Photos courtesy of Tamar Losleben.
We're looking for an ecology and community tourism intern to help Robertsport Community Works set up eco-walks in the coastal rainforest. The job posting on Idealist is here, if you're interested...
Here are some photos of the 'bush walk' we took with Ben and company when our sisters were visiting. It's worth noting that Nate and I have been planning to do this walk for months. It took the insistent presence of both of our sisters to get us out of the water and into the forest--even though the forest is, obviously, pretty awesome. Hence, the need for an intern to help us set up the project. We're realistic in what we expect of ourselves.
You can see, in this clearing, how tall the forest canopy is. Although it was the middle of the day in dry season, characteristically one of the hotter times of the year, we stayed nice and cool in the shade.
Ben is a natural in the forest, just like he is in the water. Here, he and Samuel are collecting kola nuts that fell from the tree. Kola nuts are a natural stimulant and appetite suppressant. You crack them open, take a little bite and chew it while it permeates a bitter dryness throughout your mouth that makes me wince. After, though, a sip of water tastes like sugar dew, so it's kind of worth it.
Here, Sameul--Alfred's little brother--holds kola nuts they way they fall from the tree. Samuel and Emmanuel brought along socks to stuff with kola. I think they planned to sell what they didn't eat to the grownups back in the village.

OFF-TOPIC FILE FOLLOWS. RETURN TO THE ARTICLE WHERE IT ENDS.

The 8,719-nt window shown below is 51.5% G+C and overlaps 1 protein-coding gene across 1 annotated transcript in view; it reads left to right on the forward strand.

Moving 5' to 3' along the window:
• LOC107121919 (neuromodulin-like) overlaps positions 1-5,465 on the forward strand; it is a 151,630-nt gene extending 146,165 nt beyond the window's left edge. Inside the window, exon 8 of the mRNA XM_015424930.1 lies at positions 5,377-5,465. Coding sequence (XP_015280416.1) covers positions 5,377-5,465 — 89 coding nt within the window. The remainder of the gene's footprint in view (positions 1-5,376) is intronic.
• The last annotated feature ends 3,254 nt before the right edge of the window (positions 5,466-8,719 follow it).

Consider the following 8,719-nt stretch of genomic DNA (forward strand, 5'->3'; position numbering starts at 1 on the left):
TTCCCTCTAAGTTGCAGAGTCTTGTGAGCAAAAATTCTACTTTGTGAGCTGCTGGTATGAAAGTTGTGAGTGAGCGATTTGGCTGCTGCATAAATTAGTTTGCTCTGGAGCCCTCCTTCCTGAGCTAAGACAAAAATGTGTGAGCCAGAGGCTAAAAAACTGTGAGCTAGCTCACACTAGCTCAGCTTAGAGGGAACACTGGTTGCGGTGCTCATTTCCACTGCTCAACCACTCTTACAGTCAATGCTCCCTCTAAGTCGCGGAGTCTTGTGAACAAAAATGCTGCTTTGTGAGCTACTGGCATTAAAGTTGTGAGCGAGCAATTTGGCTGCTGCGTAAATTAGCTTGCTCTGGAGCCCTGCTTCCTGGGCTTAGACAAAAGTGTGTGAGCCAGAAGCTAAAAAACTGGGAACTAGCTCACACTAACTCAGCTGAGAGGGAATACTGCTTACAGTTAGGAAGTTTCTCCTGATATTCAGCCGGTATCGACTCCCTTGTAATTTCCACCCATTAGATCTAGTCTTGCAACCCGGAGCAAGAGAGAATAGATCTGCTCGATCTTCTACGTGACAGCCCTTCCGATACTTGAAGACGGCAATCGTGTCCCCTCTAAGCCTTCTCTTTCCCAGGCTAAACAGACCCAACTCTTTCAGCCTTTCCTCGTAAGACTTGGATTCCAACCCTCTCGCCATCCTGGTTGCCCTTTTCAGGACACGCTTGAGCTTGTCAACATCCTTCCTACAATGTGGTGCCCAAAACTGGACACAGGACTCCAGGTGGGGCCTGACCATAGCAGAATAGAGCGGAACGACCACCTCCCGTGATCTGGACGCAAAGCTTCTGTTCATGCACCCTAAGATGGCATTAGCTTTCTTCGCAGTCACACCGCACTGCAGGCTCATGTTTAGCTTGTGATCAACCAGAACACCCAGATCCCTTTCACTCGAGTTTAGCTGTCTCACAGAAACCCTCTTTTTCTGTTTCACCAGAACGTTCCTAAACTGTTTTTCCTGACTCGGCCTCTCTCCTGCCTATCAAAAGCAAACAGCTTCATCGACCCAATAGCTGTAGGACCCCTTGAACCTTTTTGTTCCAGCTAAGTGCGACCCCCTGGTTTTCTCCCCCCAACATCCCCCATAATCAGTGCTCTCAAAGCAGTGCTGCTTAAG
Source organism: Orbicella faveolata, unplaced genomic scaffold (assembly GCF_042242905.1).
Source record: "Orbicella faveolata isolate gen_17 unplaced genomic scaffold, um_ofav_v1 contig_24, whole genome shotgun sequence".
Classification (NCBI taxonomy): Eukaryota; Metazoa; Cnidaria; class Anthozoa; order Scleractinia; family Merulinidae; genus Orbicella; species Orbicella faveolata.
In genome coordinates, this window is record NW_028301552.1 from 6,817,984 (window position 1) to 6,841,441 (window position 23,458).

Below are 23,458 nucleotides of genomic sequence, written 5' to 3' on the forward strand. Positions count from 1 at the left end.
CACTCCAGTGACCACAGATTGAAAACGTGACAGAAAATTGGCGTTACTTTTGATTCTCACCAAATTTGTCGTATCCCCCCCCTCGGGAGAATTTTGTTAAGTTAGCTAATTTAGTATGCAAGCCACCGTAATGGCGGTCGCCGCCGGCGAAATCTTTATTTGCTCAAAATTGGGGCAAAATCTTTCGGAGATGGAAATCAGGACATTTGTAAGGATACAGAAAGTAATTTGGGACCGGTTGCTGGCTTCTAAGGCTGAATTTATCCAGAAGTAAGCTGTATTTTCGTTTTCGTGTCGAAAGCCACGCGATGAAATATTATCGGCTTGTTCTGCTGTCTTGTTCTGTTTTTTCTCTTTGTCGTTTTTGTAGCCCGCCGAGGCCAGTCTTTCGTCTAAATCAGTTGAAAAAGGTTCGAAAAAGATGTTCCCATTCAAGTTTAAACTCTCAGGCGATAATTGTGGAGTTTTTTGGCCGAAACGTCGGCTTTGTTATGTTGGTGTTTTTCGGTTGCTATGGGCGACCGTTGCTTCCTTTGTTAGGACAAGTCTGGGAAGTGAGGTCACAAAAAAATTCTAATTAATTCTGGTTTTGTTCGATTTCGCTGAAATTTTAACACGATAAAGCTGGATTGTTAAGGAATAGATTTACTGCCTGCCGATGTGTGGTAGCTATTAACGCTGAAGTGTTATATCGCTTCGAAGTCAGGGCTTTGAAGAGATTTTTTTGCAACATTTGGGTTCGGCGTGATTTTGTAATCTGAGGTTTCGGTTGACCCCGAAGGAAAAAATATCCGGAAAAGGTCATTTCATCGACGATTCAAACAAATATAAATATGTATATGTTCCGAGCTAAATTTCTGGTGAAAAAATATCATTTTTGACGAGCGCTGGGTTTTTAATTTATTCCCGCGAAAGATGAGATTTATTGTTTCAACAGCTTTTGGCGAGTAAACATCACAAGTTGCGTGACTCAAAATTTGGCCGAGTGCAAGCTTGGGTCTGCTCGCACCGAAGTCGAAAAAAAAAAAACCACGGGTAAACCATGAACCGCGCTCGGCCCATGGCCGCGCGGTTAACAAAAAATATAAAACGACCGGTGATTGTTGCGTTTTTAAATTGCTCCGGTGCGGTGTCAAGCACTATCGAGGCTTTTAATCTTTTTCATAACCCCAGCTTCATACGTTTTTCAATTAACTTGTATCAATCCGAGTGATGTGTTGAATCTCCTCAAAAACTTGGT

There were some pretty cool looking trees in the rainforest. this once looked painful. Ben explained that you can chop off the pyramid spikes with a cutlass, remove the thorn and bore a hole in them to make jewelry. Below, a close-up.
Here's Emmanuel, who you may have seem in other campsite pictures because when he's not in school, he brings us fresh coconuts to drink in exchange for notebooks, pens and now a set of watercolors he requested after seeing my sister paint. Emmanuel was a perfect forest guide, stopping to let us catch up with the others, pointing out flowers, mushrooms, trees and all kinds of useful things to know--and eat. Actually, Emmanuel's knowledge of the forest is so thorough that the walk became more of a culinary tour than a nature walk, complete with tastings of 'dog' something-or-other, 'bush ground-pea', just-picked kola, and water that you could drink from the bottom of a freshly-chopped vine. We might not be able, because of sustainability issues, to include all the snacks on the locally-guided walks. When Emmanuel, who just turned 13, gets a little older, he'll be a great guide.
Here are some more shots. I look forward to welcoming our future intern and to announcing the commencement of the walks over the summer. We hope that starting community eco-tourism will increase visitors' appreciation of the rainforest and aid in larger conservation efforts.